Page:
Because I am not. I split my time recently between participating in the American Federation of Teachers 100th Anniversary Convention and watching the Republican National Convention on television. As you might expect, the differences were striking, though the format was largely the same. But this post is not about my convention. This is about the big party conventions. I spent time watching speech after speech on TV, watching delegations leave the floor, watching convention rules of order crush dissent, and I reflected on what this historically entertaining election means for me as a teacher.

In the past, I have done what many teachers do. I harness the power of presidential elections to discuss the democratic process, the electoral college, the use of rhetoric. But this election, make no mistake, is decidedly different in the opportunity it affords for teachers. It is, of course, a sociologist’s dream, and, as such, creates many new ways to present to students our political process in this country.

But where I struggle, though the difference between this election cycle and any other one in my lifetime is clear, is how to teach this differently. Do I use Trump rhetoric to further my Teaching Tolerance-driven teaching? Or do I seize the historic moment of the strong possibility of Mrs. Clinton becoming the first female to occupy the oval office? I don’t know. I think because I am having so much trouble myself wrapping my head around this election and the media coverage thereof, I am struggling to come up with exciting ways to teach this election differently.

So here I blog, on my knees, pleading for some help! How do we help make sense of this election for our students? How do we teach our students about the ratings-boosting, shoot-from-the-hip style of one candidate and the same-as-it-ever-was cover-up the bad stuff style of another? How do we express to students that there are more than two choices? And more importantly, how do we, with two major candidates that very few people actually support, teach our students that they should still have hope for the democratic future of this country?

If you have an idea, leave a comment. Help me figure out how to teach this.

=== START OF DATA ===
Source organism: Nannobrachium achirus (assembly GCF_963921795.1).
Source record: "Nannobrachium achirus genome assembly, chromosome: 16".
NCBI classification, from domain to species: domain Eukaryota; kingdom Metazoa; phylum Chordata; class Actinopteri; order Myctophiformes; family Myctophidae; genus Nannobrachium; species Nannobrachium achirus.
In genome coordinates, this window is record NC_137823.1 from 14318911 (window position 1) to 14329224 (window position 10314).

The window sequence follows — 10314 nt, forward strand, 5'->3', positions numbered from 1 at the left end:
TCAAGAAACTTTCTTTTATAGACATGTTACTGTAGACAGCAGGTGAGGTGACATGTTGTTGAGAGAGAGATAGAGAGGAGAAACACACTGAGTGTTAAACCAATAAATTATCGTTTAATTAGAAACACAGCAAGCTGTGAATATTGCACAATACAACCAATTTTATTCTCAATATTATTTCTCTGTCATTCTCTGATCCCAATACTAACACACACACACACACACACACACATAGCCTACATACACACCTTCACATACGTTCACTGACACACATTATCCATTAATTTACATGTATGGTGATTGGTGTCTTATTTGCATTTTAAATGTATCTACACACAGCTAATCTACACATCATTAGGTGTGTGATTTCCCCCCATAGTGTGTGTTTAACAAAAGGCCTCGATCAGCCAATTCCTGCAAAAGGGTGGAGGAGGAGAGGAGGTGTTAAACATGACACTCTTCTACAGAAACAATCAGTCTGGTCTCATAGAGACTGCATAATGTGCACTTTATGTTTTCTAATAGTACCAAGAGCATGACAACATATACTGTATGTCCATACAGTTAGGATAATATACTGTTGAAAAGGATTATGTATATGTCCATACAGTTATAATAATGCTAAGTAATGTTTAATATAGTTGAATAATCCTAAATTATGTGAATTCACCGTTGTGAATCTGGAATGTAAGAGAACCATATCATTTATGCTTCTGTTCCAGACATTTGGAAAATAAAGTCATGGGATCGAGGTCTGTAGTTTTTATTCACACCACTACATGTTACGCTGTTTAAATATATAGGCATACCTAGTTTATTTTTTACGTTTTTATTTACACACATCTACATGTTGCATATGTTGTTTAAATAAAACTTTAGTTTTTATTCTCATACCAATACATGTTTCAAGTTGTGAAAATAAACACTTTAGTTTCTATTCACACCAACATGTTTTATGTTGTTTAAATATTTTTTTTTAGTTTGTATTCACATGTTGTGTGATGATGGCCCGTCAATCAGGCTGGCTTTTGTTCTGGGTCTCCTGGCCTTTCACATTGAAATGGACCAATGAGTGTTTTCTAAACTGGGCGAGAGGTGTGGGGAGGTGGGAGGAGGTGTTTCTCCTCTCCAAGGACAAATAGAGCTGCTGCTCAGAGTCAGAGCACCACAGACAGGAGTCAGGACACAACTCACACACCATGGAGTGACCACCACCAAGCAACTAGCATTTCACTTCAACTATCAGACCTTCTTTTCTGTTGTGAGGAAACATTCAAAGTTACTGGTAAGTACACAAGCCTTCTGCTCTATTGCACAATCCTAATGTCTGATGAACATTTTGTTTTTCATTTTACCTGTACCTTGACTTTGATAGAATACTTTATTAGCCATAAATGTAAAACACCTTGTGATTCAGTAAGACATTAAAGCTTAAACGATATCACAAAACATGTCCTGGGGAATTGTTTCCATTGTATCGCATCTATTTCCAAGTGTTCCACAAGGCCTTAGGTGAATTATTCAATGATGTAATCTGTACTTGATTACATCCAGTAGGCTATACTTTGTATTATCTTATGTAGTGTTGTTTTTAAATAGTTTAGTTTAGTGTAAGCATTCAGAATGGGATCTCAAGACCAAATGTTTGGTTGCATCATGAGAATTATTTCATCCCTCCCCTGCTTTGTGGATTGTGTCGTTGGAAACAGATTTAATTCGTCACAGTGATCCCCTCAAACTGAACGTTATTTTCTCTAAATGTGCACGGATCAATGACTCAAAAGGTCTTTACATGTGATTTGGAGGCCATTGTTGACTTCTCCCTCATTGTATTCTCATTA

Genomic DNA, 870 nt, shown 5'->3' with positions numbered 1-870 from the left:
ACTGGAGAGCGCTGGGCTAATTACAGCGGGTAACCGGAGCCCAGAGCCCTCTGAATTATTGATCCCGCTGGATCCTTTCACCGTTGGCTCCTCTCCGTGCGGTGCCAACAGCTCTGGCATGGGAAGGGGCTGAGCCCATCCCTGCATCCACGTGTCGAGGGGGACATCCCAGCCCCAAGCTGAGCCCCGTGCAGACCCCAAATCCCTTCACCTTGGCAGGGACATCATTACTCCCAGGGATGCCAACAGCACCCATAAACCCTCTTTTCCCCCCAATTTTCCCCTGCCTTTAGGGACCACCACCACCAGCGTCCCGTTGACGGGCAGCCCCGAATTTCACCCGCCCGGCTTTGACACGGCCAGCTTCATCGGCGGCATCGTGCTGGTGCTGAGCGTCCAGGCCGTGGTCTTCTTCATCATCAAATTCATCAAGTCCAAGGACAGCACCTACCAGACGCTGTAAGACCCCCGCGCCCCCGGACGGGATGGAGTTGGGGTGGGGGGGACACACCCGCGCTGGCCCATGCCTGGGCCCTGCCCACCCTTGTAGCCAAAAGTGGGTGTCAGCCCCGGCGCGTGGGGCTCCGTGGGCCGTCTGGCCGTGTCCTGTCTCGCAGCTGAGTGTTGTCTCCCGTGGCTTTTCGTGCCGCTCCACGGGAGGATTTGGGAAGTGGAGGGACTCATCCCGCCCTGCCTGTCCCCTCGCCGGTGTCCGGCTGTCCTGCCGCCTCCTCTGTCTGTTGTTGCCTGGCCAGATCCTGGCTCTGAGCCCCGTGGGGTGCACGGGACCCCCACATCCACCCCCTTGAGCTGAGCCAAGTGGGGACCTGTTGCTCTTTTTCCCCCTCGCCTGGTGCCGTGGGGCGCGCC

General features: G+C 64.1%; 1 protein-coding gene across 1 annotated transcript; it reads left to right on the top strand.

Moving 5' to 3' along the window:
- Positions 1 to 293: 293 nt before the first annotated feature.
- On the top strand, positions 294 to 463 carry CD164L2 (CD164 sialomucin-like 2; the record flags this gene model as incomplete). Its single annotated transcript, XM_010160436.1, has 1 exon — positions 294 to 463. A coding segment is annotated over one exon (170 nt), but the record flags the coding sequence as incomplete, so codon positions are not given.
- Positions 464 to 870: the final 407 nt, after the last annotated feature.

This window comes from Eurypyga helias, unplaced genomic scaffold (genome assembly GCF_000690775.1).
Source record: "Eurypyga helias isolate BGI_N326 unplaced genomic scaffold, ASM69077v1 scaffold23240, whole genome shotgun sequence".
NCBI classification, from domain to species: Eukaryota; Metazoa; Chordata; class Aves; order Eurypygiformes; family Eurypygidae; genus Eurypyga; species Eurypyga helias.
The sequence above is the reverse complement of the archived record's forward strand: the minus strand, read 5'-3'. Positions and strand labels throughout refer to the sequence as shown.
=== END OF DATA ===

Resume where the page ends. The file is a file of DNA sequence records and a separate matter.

How good am I at answering student questions?

network-782707_960_720.pngBy Nick McDaniels – Today, as often occurs, an interaction with my daughter, Charlie, led to some reflection about my teaching practice.

Charlie and I were on the road when she, holding my iPod (yes, I still have an iPod because I don’t have a smartphone), frustrated that she could no longer use the internet because we were away from the wifi at home, asked me, “Daddy, what is the Internet?”

Yikes! “Well…” I said, buying time, “it’s complicated… you see… there is a network of wires, kind of like a web…”  In my head I am thinking, “my goodness, WHAT IS THE INTERNET???”  But, Charlie cut me off.  She said, “Daddy, there are no wires with this iPod.”

She had me there.  I backpedaled more: “Well, you see, now signals travel through the air, not with wires…”  She was lost.  I was lost. When I finished describing what my imagination believes the internet looks like, I asked her if she understood.  “Not really,” she said.

This made me reflect about two things: 1) What the heck is the Internet?; and 2) When a student asks me a challenging question, am I always this bad at coming up with an answer that is understandable?

You see, these are the things  upon which we as teachers rarely receive valid feedback.  I am sure I often give unclear explanations to students and, unless the student asks for clarity, I simply move on.

This is where checking for understanding becomes an extremely valuable habit for a teacher.  If the only person who is capable of telling me I gave a bad explanation is a student, I must habitually create time and space for students to let me know I need to try again. Perhaps, I don’t focus on this enough, but I will now, thanks to Charlie and the Internet.